The Joy, and Agony, of Entering Contests

I wrote this article years ago. I’m sure you will be able to tell that simply from reading it; however, the sentiments expressed within still apply.

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As I carefully slipped the required number of pages into a sturdy envelope, I heave a sigh of relief as the whole package is dropped into the mail slot.  Here we go again.  Another contest – another chance for strangers to hack at my blood, sweat and tears.  An exaggeration, maybe, but for those who have a completed manuscript, I figure the reference is fairly accurate.

For the next few months, I alternate between hopeful anticipation of getting the call that says I’m a finalist to the dread of actually getting my manuscript pages back.  Marked up, picked apart, my efforts diminished to three to four meager scores that can be as different as night and day.  And frequently are.

When, instead of the finalist call I get my pages, I take a deep breath, ease my racing heart, then carefully open the battered envelope to see the score sheets and marked manuscript pages.  For the first fifteen minutes, I quickly scan the documents, alternating between fear and anger, than put the whole kit and caboodle away.  I can’t look at it.  For a few days. Then, the pressure to look and see what was written brings the pages back into my hot little hands.

After perusing each page in minute detail–what did I do right–what did I do wrong – I hasten to my keeper book shelf to query as to why I was judged down on something everyone else does.  Then I agonize over the comments. The reasons someone didn’t like my story. And why someone did.

Contests are designed to increase your expertise in writing, give you feedback on your manuscript and hopefully, expose you to editors dying to get your work.  Additionally, for me, contests are a lesson in humility and really illustrate the differences between writers – from published to unpublished.  Between fiction writers to non-fiction writers.

Before I retired my first manuscript, it was sent to an excess of five contests per year.  Every time, I anxiously sent off the required number of pages hoping that this ONE TIME it would be worshipped like the fine piece of manuscript it was.  But that doesn’t happen.  In fact, the worship of my hard labored work ranged from:  “what in God’s name do you think you’re trying to do” to “not bad, but you need to change this, and this, and maybe this, and oh yeah, this.”

In the beginning, I took each criticism to heart.  Like a stab to the heart, actually.  But it began to dawn on me that the best thing I can do for myself is to take the suggestions and use only the ones I want.  It took a year before I could do that and at least one finalist in a contest.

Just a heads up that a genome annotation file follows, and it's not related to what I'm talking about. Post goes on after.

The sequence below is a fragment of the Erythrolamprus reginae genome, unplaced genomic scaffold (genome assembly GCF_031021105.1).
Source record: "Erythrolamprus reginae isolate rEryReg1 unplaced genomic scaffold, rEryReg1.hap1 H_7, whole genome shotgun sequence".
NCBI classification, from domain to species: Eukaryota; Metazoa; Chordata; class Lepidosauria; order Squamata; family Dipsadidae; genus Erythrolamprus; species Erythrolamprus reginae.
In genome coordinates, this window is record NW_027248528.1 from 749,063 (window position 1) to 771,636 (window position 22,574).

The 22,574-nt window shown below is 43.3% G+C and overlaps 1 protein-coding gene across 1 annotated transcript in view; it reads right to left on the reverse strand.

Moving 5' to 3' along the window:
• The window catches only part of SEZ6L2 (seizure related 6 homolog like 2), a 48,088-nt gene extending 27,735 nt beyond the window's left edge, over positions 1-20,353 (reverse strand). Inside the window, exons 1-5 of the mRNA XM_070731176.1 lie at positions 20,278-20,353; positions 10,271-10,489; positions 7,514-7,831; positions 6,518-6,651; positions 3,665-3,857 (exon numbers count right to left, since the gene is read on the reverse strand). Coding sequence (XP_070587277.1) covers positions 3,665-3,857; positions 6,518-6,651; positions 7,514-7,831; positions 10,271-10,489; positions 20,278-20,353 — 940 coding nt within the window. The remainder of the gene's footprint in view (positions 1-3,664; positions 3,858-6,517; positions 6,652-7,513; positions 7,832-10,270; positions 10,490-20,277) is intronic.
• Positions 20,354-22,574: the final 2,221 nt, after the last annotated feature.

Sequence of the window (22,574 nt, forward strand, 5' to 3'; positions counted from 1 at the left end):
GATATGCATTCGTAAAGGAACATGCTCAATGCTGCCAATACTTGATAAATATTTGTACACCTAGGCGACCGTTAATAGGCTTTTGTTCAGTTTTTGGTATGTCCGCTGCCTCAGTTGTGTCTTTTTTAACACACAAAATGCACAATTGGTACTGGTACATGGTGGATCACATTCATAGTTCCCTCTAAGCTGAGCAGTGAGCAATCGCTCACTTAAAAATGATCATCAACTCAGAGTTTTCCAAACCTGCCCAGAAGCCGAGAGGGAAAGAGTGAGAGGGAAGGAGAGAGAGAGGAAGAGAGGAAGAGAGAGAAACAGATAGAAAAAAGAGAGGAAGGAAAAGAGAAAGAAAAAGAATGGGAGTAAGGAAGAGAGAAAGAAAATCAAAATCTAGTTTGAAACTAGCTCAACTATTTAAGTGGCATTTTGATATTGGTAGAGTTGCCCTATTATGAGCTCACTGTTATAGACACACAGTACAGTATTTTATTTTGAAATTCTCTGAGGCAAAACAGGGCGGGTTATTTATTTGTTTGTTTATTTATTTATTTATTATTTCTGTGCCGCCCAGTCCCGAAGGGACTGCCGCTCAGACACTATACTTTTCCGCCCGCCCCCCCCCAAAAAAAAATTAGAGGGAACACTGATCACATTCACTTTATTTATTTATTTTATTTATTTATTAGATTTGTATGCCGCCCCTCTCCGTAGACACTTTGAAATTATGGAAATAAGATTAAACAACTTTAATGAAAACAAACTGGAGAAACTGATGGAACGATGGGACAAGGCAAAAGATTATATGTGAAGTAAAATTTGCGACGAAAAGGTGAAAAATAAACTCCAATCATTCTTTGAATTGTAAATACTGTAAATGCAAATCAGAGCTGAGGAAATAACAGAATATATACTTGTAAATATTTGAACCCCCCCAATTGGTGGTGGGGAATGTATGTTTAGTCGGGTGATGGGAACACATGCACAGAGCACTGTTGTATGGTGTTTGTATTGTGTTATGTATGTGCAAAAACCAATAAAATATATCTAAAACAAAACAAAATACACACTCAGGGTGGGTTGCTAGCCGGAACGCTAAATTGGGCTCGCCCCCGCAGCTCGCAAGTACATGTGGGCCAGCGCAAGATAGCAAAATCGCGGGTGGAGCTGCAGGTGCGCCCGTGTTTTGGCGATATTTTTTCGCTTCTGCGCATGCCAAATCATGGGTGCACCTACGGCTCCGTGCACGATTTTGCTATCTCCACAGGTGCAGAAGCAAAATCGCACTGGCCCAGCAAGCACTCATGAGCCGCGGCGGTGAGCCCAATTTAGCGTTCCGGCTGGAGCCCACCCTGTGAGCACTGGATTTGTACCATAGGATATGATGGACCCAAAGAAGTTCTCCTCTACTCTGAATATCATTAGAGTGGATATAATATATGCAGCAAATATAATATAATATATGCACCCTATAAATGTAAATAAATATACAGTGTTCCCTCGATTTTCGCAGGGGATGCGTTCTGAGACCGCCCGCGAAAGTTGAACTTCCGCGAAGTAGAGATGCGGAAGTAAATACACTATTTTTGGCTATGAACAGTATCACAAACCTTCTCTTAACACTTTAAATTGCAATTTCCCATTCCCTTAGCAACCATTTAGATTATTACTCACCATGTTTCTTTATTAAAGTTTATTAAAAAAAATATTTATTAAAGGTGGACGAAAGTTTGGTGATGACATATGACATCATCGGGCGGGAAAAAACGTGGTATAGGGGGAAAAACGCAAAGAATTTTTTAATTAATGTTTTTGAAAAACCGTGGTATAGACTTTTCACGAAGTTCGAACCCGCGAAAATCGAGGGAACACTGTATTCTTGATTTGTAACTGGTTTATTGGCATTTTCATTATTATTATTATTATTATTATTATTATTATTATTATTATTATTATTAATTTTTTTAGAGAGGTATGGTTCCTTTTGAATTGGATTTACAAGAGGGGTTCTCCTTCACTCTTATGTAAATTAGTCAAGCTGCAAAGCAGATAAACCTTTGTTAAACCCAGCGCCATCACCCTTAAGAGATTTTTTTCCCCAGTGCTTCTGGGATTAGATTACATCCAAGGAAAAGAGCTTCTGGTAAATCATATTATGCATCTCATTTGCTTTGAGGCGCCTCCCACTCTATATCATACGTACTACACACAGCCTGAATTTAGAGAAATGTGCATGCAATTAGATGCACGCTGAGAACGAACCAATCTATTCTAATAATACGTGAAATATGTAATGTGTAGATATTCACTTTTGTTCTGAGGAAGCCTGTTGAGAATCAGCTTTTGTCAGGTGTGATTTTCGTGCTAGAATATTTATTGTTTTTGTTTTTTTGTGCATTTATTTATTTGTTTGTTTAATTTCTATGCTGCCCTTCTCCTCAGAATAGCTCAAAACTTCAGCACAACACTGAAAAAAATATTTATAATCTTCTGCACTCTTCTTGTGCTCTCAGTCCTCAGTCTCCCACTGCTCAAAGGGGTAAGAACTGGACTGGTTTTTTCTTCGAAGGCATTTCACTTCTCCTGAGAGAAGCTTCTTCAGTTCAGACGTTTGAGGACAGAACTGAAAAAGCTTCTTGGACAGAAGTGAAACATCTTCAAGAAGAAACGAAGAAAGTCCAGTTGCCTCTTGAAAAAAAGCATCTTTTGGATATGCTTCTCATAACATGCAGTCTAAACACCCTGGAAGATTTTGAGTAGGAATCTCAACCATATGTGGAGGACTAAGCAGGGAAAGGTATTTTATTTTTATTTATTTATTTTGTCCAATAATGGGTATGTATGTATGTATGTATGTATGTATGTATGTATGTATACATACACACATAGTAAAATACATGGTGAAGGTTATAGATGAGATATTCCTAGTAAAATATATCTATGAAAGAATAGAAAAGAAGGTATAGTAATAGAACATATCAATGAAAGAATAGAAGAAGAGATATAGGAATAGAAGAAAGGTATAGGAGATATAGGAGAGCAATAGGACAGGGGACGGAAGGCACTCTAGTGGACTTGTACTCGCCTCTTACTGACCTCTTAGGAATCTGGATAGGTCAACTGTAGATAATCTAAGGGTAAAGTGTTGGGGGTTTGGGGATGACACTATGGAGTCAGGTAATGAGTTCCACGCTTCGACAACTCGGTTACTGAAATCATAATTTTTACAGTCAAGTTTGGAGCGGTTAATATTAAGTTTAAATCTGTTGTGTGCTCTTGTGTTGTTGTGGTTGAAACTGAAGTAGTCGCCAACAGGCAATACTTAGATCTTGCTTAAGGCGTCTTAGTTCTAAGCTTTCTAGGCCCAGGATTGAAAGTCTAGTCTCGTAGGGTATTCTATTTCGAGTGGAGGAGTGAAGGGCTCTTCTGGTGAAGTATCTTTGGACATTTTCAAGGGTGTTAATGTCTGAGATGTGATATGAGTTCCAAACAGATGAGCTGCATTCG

I appreciate all the time and energy each judge, published and unpublished, put into judging each entry fairly.  Having judged many, many contests over the last ten years, including the Golden Heart, I can appreciate the work involved in judging.  And Golden Heart judges don’t even get to give helpful hints.

What has been the most entertaining about each contest is the very different way people think a contestants’ book should be written.  Suggestions have ranged from don’t describe the characters through the characters, too much or even too little head hopping, too much description, not enough description, grammar and the ever present conflict.  But what one judge swears by, another judge is quick to say it is wrong.

What did I learn?  I’ve learned that each judge believes in different things whether said judge is published or an aspiring author.  Judges aren’t necessarily right, but not necessarily wrong either, just different.  As a contestant, as the author, it is up to me to take their suggestions and comments and do the best I can with them.  It boils down to choice – it is my choice to use or discard their suggestions. It is my choice to know what will work in my story. And my choice to continue to enter contests. Which I will do. I learned a lot. Not only about grammar, the “rules”, show, don’t tell and my favorite, head hopping, but also about myself.

Trusting in myself – my voice, my style, my words.  A dear friend of mine likes to say, “It’s all about me.” A joke, but really, not that far from the truth. Sure, keep in mind the “rules” but in the end, only you know what is best for your voice. Your story.

Happy writing!

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